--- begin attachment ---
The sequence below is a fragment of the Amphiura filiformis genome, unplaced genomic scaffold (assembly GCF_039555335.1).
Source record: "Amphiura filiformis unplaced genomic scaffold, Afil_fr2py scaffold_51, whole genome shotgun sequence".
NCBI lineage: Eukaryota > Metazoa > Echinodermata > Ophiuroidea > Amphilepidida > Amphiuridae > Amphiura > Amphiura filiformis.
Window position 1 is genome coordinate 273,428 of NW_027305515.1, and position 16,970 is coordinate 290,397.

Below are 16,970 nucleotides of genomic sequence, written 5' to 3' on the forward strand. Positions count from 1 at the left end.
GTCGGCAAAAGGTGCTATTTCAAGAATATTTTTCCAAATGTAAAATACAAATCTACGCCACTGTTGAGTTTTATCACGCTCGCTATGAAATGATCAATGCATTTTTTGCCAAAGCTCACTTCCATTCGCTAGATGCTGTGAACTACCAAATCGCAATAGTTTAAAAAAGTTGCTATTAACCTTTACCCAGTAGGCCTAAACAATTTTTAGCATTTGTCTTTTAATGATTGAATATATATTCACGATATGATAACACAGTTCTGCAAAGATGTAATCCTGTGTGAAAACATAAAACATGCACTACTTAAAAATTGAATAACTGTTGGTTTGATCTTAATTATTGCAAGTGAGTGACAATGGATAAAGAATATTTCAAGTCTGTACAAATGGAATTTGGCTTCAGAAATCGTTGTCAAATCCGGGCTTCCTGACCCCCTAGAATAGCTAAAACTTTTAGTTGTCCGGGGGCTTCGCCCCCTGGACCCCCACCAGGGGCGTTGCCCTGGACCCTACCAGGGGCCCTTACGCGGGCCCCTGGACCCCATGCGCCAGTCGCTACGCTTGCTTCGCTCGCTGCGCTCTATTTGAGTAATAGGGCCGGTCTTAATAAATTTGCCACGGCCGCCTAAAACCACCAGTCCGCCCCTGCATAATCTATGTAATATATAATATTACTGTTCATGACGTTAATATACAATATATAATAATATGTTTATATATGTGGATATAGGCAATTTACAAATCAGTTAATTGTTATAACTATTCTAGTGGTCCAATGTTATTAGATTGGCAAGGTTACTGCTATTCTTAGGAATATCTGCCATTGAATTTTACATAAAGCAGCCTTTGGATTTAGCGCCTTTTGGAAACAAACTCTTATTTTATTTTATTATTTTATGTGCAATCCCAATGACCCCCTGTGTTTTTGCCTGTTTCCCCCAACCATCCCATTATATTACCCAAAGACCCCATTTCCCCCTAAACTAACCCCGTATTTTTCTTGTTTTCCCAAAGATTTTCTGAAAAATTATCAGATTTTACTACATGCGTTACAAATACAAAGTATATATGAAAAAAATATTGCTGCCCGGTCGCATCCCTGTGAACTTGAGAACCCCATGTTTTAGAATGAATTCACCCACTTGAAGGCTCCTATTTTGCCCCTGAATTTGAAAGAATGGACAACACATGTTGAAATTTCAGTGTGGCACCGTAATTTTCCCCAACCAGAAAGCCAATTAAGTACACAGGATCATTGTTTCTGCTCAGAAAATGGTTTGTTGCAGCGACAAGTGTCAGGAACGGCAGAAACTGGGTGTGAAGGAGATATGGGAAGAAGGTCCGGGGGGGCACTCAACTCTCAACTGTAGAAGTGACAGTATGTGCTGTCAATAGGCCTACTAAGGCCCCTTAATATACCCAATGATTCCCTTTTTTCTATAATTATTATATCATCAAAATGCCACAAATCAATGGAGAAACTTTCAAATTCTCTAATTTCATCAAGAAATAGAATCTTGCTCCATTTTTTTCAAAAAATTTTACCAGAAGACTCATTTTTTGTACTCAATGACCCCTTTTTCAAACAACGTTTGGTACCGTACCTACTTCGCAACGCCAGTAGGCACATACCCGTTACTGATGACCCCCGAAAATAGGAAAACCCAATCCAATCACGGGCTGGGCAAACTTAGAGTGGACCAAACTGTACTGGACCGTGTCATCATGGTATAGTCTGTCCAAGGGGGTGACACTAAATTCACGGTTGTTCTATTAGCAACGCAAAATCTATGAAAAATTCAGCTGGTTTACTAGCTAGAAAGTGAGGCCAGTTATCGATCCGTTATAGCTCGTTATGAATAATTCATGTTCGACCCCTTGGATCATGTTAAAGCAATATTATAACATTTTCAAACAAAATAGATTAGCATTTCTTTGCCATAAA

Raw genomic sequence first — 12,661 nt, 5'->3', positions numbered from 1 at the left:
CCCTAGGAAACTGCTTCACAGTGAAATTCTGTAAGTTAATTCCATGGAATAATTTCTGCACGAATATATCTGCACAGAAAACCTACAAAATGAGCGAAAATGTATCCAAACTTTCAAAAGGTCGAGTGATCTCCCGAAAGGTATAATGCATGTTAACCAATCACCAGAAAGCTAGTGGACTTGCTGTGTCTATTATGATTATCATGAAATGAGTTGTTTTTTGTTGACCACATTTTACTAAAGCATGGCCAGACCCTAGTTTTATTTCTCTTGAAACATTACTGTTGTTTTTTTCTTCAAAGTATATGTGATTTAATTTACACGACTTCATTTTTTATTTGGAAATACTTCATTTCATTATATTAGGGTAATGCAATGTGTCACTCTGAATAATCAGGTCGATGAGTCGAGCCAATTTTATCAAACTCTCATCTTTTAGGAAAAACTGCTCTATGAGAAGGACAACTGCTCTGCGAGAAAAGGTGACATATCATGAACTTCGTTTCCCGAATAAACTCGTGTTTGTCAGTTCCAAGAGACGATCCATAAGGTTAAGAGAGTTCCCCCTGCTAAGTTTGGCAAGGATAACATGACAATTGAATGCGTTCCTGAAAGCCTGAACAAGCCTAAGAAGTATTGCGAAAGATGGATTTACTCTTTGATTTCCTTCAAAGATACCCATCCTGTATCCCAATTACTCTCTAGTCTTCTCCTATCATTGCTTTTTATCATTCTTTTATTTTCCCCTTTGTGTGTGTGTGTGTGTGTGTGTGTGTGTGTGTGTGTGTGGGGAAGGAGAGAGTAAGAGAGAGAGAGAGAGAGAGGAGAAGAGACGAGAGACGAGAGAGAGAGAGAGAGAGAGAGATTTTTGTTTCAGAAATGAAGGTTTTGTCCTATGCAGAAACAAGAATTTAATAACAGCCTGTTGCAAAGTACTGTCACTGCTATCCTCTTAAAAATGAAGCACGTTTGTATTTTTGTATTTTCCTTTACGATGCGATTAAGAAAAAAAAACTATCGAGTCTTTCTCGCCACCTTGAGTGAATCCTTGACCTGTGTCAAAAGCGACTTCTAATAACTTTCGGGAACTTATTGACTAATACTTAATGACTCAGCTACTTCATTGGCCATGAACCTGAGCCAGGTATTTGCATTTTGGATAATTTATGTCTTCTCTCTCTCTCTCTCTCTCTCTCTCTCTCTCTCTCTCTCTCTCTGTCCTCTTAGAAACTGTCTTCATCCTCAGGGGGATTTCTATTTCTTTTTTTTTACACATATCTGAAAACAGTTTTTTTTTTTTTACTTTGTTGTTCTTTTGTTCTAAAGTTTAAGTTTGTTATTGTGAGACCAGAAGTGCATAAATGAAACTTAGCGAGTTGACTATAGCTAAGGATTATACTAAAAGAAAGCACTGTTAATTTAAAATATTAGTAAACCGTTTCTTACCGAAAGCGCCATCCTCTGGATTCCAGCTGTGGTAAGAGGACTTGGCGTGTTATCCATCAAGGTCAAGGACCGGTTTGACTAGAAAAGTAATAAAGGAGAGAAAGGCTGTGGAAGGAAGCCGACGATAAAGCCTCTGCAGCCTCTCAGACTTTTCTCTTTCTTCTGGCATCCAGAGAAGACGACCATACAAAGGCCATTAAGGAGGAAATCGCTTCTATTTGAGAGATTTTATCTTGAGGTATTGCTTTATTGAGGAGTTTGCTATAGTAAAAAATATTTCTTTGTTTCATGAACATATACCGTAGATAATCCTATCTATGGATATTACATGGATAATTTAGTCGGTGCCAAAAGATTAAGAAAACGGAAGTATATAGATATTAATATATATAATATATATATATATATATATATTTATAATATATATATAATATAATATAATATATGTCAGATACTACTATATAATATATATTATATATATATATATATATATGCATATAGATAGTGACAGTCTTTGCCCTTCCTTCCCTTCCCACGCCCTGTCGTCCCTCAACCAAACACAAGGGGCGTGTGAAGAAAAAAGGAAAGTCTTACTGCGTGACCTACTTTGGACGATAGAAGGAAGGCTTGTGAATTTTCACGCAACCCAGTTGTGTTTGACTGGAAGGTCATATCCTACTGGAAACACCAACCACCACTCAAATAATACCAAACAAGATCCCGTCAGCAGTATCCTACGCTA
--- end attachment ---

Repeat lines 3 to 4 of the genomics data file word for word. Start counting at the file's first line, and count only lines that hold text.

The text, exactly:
NCBI lineage: Eukaryota > Metazoa > Echinodermata > Ophiuroidea > Amphilepidida > Amphiuridae > Amphiura > Amphiura filiformis.
Window position 1 is genome coordinate 273,428 of NW_027305515.1, and position 16,970 is coordinate 290,397.